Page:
Generally, the answer is no. I understand if you take a freshly cut piece of wood and let it sit out in the sun and weather for a year or so, it will darken in color. However, when we are talking about drywood termites consuming and leaving droppings (pellets) behind there are too many variables to determine this.
Too many times another company visits a property informing the owner of an infestation that is old or new by the color of their droppings. Which should never be the case.
Let’s take a closer look at a piece of wood from the inside. We all know that there are rings inside that piece of wood created by the amount of moisture that tree had received over its life time. Wood grain is a longitudinal arrangement of wood fibers. Depending on the type of tree, those rings/fibers can be very different in color. Not to mention all the limbs that grow off the tree which end up being knots in the wood when milled, and the heart of the wood which is in the initial growth of the tree.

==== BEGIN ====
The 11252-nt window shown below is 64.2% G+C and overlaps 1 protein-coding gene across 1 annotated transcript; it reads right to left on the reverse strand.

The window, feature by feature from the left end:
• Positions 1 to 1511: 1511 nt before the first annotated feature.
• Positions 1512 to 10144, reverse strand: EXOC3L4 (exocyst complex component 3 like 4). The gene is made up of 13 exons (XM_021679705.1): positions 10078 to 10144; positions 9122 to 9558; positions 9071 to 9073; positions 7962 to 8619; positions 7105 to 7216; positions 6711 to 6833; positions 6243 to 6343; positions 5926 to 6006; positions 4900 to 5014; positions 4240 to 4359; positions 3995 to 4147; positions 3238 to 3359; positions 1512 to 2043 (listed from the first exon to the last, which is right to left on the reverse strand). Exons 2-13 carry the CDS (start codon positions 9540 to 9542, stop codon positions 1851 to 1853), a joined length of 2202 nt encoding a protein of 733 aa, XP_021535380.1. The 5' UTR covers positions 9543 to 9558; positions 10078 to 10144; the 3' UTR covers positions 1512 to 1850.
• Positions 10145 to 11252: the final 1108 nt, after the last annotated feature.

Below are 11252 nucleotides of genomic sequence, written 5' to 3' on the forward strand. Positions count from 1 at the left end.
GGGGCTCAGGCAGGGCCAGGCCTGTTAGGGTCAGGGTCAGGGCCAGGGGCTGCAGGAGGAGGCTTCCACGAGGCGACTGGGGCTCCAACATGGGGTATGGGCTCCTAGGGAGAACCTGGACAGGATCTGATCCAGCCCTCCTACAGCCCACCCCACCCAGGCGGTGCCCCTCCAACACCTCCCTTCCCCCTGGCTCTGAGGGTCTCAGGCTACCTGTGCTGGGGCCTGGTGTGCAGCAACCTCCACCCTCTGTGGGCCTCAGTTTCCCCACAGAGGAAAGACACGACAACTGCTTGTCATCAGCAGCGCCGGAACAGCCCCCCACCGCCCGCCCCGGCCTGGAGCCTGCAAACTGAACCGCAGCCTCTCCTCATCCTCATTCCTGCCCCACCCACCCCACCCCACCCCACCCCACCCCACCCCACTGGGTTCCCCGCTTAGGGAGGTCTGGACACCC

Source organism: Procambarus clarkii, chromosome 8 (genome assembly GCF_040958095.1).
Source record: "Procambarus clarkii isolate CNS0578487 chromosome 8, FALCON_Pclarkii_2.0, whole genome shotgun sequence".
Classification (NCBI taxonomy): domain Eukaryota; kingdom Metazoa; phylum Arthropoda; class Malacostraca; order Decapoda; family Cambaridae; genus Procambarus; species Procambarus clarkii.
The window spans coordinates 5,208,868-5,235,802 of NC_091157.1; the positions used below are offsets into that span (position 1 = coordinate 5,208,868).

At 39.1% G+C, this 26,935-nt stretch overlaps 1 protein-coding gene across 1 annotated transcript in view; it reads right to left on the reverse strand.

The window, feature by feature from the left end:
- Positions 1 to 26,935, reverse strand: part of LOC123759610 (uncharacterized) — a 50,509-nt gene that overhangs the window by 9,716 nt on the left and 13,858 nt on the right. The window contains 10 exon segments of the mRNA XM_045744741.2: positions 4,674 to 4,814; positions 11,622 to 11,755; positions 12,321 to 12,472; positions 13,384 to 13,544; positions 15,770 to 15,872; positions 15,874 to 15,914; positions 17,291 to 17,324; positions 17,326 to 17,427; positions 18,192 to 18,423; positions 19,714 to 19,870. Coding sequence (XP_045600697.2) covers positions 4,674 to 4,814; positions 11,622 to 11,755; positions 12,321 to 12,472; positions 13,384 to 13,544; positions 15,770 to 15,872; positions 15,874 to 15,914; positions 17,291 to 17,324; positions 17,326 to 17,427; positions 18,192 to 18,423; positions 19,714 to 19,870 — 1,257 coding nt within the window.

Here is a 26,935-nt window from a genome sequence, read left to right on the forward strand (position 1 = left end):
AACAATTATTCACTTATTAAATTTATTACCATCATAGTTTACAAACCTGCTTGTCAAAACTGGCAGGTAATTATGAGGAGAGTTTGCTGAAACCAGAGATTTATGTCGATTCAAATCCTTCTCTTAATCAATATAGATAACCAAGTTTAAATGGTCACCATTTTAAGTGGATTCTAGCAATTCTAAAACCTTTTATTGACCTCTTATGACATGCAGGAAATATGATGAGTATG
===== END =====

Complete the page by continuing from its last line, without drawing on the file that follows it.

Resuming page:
Depending on where the infestation is located, droppings can look all the same color, like when the termites consume pine, ash, birch, poplar and maple. When Drywood termites consume dark color wood like oak, redwood, mesquite, cherry, etc., their droppings can have different color droppings from these fibers consumed. Most homes are built with Douglas Fir, which is a softer wood and can be lighter in color, but most of the Douglas Fir material that is used for framing home is #2 grade, which will have more knots and hearts in the wood. Douglas Fir #1 grade will have less of these knots and hearts, but generally are more expensive, this is why builders use #2 grade lumber for framing.
Droppings/Pellets that are excreted in subareas and attics where their is a lot of dust and dirt that collects can mask droppings, but will not change the color of them.
The most effective way to determine if the infestation of Drywood termites is old or new is remove or mask the droppings/pellets. Do not determine if the infestation is old or new by the color of the droppings.